get-out-of-jail-free card: being black and poor, at least according to Tea Party rhetoric that equates racial equality with increasing crime rates. Part of the Tea party effort to criminalize equality-seekers, and stigmatize them for a “lack of personal responsibility.” Or, as Bill O’Reilly put it this week, “With all due respect, the government cannot create opportunities for young people who are uneducated, disrespectful and unmotivated.” aka, “thugs”.

grandstand and demagogue: nouns turned into verbs to villify any public figures who come out forcefully for civil rights, human rights, economic equality, or racial justice.

hectoring: what Obama does any time he issues a moral injunction or expresses an ideal or principle. (When he does so, he’s also said to be on his “high horse”). When the Tea party does so, it’s called “defense of traditional American values”.

liberal fascism: according to Ted Cruz, any Dem defense of marriage equality or gay rights is the equivalent of fascism; any call for tolerance an injunction to intolerance and social control. Aka, the “Gaystopo”.

no antitrust problem: because Time Warner and Comcast don’t compete in any specific market, the argument was that their proposed (but now abandoned) merger would pose no antitrust problem.  This is an example of the usual conundrum of Tea Party political theory that an increase in the concentration of power axiomatically leads to keener competition because the pie expands. Never mind that such proposed monopolies scare off all potential competitors, so there’s no one else left to eat the pie. (See “consumer choice,” above)

racist bogeymen: always said to be “lurking around every corner”. This is the Tea Party denigration of anyone claiming racial injustice or bigotry in America. A variant on the “there are no racists left in America except the blacks” meme.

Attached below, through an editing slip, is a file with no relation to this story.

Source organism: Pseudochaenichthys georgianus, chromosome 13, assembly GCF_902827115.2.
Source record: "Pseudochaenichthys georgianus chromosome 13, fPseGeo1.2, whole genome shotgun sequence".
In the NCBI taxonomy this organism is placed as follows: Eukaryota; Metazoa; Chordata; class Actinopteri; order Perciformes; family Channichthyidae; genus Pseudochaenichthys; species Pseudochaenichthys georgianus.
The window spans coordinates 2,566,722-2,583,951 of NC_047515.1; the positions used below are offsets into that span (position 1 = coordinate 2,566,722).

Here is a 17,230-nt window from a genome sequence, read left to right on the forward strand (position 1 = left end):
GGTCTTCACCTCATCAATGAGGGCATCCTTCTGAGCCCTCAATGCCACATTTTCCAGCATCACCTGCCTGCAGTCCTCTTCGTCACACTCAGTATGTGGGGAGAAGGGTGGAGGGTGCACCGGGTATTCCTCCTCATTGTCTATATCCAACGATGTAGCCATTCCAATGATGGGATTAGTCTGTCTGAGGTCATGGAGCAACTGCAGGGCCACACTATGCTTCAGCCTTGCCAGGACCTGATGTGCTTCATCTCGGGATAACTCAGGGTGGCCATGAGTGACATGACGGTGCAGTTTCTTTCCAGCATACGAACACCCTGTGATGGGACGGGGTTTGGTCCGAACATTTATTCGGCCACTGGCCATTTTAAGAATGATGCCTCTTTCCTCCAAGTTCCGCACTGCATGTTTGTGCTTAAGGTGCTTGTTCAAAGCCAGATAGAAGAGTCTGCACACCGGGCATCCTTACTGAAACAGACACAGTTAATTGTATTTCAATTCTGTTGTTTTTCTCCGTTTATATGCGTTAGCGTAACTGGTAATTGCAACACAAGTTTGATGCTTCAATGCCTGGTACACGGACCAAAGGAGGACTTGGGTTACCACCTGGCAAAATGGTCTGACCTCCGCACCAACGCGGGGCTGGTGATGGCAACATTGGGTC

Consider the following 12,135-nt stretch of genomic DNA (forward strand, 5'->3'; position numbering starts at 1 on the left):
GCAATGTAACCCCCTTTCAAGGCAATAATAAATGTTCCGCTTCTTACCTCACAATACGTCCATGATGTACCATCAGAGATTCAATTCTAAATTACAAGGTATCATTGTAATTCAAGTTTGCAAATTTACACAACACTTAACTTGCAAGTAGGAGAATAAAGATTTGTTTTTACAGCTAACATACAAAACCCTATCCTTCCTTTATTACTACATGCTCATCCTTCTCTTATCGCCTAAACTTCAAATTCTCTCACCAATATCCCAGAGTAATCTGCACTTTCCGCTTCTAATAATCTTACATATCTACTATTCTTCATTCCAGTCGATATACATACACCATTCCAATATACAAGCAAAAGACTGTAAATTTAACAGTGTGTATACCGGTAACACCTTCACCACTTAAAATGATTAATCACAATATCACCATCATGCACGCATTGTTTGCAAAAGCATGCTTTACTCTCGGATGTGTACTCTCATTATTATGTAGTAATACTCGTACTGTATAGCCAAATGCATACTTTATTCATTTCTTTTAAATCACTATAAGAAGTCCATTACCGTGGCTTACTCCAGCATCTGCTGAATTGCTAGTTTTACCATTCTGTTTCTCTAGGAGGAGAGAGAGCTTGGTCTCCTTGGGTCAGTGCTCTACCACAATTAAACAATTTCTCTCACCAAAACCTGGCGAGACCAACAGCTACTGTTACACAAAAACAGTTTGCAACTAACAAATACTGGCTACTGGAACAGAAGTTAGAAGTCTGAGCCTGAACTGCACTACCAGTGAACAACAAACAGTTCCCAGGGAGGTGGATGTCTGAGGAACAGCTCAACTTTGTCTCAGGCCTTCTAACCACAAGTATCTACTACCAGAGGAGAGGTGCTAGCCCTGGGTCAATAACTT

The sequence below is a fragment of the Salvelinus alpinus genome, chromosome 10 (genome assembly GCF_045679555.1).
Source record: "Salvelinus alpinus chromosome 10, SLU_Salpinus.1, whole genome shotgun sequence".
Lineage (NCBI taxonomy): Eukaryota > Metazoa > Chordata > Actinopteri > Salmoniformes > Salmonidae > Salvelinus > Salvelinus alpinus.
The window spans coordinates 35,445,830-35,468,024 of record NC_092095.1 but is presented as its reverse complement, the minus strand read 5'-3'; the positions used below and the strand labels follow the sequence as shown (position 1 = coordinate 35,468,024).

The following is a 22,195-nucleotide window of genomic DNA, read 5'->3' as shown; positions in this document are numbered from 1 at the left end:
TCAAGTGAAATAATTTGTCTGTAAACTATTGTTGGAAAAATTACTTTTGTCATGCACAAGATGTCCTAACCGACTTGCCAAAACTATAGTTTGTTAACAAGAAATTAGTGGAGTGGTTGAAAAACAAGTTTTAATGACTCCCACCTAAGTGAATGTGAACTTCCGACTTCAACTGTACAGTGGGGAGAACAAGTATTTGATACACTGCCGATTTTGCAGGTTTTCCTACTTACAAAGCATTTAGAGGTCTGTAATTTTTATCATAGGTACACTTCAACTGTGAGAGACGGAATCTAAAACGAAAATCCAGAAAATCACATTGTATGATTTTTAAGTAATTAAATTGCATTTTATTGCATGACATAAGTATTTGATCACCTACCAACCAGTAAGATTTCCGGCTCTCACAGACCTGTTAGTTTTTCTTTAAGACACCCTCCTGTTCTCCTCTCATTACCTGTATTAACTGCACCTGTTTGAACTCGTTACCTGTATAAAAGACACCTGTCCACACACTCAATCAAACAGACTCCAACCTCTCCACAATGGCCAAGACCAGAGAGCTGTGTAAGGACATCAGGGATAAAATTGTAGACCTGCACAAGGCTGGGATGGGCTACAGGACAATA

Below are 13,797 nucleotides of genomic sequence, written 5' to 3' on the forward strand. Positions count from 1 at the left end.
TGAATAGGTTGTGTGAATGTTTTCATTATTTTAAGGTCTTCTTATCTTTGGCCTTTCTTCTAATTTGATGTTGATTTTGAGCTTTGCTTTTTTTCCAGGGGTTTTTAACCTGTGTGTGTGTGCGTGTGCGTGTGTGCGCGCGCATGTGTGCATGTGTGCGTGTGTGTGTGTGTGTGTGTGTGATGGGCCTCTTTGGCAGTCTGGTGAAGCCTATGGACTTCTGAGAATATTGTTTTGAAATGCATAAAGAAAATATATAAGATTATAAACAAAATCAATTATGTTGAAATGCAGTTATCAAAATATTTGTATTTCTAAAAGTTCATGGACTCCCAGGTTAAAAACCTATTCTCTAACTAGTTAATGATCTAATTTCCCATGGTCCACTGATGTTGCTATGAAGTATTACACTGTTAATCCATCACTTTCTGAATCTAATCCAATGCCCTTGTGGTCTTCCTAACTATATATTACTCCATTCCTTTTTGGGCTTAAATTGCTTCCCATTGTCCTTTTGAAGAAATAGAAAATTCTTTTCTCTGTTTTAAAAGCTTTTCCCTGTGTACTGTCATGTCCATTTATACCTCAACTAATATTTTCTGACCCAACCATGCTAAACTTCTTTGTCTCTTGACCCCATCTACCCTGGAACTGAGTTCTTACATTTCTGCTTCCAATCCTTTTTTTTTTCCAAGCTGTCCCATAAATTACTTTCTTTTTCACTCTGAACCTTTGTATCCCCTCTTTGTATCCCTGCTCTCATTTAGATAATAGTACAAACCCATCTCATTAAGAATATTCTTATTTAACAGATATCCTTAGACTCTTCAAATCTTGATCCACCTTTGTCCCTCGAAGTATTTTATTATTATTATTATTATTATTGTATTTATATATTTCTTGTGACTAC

real marriage: the diametrical opposite of gay marriage.

religious persecution: the enforcement of any anti-discrimination law against a church or religious institution. Apparently they don’t feel obligated to either pay taxes or follow the law.

Robin-Hoodism: sneering denigration of redistributionist political and economic policies.

root causes argument: see “explanations are not excuses,” above.

self-denying lifestyle: recycling, reducing water usage and waste, sustainability

“violence will not be tolerated”: except violence against black people in the form of harassment, discrimination, incarceration, and stigmatization, what N.D.B. Connolly calls “the daily violence of poverty”. or, as Ta-Nehisi Coates put it:

When nonviolence is preached as an attempt to evade the repercussions of political brutality, it betrays itself. When nonviolence begins halfway through the war with the aggressor calling time out, it exposes itself as a ruse. When nonviolence is preached by the representatives of the state, while the state doles out heaps of violence to its citizens, it reveals itself to be a con. And none of this can mean that rioting or violence is “correct” or “wise,” any more than a forest fire can be “correct” or “wise.” Wisdom isn’t the point tonight. Disrespect is. In this case, disrespect for the hollow law and failed order that so regularly disrespects the community.

voting rights protection: in the continuing “logic” of Bush v. Gore, this argument claims that various voter suppression tactics are designed to “protect” the rights of white voters.